Trzech Kumpli

The 'three friends' go from strength to strength

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Having earned international respect for their technical brewing, the ‘three friends’ of Trzech Kumpli are riding high after a year of accomplishments. Since the brewery’s launch, it has grown very steadily year-on-year; once occupying a side unit at a meat processing plant in the Polish town of Żywiec, it has now taken over the space of its former neighbour, with vastly increased brewing capacity and new packaging facilities. In 2021 though, the team consciously decided to take a breath, consider the kind of business they wanted for the future, and make some key changes. We caught up with Piotr Sosin to find out more…

“You called at the right time to talk about this stuff really,” says Piotr. “In Poland today, everyone from the craft breweries are posting these very nice infographics, showing how many 1000s of hectolitres they brewed in 2021, how many exported, how many collaborations and so on. I’m personally not so interested in that stuff, but it did make me reflect on how we’ve done against our own goals in the past 12 months, and I’m really proud of the steps we’ve taken.”

One of the most significant changes has been the installation of a new canning line. While there are many smaller, younger breweries that can their own beer, Trzech Kumpli bucked the trend and stuck with glass until the team was 100% confident they could do it right.


Piotr says: “We could have done it years before, with a mobile canning line, but the companies never met our expectations, particularly in terms of the dissolved oxygen in the beer. We’ve drank too many shitty beers from poorly set up canning lines, and we’ve heard about how much beer is wasted. We have high expectations and high standards and it was only in November that we finally got a line that we were confident in. And even the first measurements proved that we were absolutely right, because the dissolved oxygen is at a level very similar to the bottles. Sometimes it’s even lower.”

Also on the brewing side, Trzech Kumpli has successfully gone through the exacting process of having six of its flagship beers certified vegan. Although its regular brewing process doesn’t use any animal products, having the international recognition of the Vegan Society seal was important to Piotr and the team from a commercial, export standpoint, but also in terms of educating consumers.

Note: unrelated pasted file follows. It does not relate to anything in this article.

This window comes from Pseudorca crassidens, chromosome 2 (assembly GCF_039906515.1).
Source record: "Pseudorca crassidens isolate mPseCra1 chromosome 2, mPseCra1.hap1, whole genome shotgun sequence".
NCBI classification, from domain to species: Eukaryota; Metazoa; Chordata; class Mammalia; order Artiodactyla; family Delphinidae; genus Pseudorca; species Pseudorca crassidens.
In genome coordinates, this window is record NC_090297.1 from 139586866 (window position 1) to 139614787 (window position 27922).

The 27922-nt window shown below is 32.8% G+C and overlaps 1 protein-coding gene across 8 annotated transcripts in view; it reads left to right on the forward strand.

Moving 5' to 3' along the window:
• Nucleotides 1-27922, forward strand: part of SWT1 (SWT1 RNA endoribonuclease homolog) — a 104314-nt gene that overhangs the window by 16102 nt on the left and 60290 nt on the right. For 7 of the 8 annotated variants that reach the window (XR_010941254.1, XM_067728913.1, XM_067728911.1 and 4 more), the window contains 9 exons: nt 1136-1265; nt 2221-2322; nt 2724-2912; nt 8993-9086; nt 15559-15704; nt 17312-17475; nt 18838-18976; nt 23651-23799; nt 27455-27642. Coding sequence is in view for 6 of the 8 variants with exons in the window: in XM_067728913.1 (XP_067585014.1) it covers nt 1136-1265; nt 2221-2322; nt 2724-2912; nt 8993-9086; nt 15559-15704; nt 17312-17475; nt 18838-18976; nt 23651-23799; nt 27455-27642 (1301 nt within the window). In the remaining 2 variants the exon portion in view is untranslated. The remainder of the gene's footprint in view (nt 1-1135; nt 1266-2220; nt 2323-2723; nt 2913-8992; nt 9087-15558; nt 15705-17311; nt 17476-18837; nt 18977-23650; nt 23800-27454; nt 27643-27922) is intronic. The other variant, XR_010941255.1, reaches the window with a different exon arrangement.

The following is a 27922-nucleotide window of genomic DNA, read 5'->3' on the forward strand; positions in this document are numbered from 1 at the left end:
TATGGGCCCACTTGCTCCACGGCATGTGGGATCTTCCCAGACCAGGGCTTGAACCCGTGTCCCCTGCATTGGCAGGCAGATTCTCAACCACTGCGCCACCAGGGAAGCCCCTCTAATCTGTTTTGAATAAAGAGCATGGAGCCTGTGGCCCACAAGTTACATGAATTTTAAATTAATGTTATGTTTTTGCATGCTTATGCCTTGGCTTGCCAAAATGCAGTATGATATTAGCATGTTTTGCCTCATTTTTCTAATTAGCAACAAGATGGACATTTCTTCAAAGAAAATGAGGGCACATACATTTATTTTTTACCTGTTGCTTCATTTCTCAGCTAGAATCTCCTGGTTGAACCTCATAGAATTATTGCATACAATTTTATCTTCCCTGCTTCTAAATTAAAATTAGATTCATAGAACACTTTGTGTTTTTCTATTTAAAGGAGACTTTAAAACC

“I was expecting that we would just, you know, fill in the papers, send it over to the certification body, and then go pay our invoice. But it was by no means like that. They requested all the certificates from our suppliers. They wanted to know how every element is, where are the ingredients stored – so much detail we hadn’t even considered. Did you know that some elements of hop production can be non-vegan? I was really shocked,” says Piotr.

“In the next month or so, there’ll be an audit, where they actually pay the visit at the brewery, and will be looking at how Misty is brewed. The whole thing is so thorough. So when you see that seal on a product, you know it’s not just been bought – it really means something.”


All this effort in ensuring the beers are as consistently high quality as possible, has clearly paid off. In 2021, Trzech Kumpli took home a record 51 awards, medals and general plaudits, from Leon, Frankfurt, London and of course Poland itself. Rather than being special beers that the brewery crafted to wow the critics, everything Tzerch Kumpli entered was from a regular batch of a regular beer.

Closer to home, the brewery has also significantly boosted its presence in the local town of Żywiec, where Piotr admits a surprising number of inhabitants had no idea it even existed.

“We had our local bottle shop in town, but it was really, really small – like, 40 square metres – so there wasn’t really much we could do with it, in terms of welcoming people in,” says Piotr. “We’ve moved to a great new location now, with 240 square metres; our goal was to make it a kind of beer sanctuary, so there’s obviously a lot of our beers, many imported beers, local kombucha and other local fermented non-alcoholic drinks. We have music playing and also run different type of activities over there like tastings and just fun gatherings around the beer.”

In a similar vein, the brewery has ramped up its long-standing practice of supporting sporting or cultural projects, either financially or with donated beer. Particularly over the past two years, when so many sources of support have dried up, the assistance of Trzech Kumpli has meant a great deal to local organisations ranging from art galleries and jazz festivals to the local football team.

Having taken stock and put in place important changes for the future of the business, the three friends are looking forward to a busy and successful 2022, refocused, re-invigorated and ready to take the world by storm.

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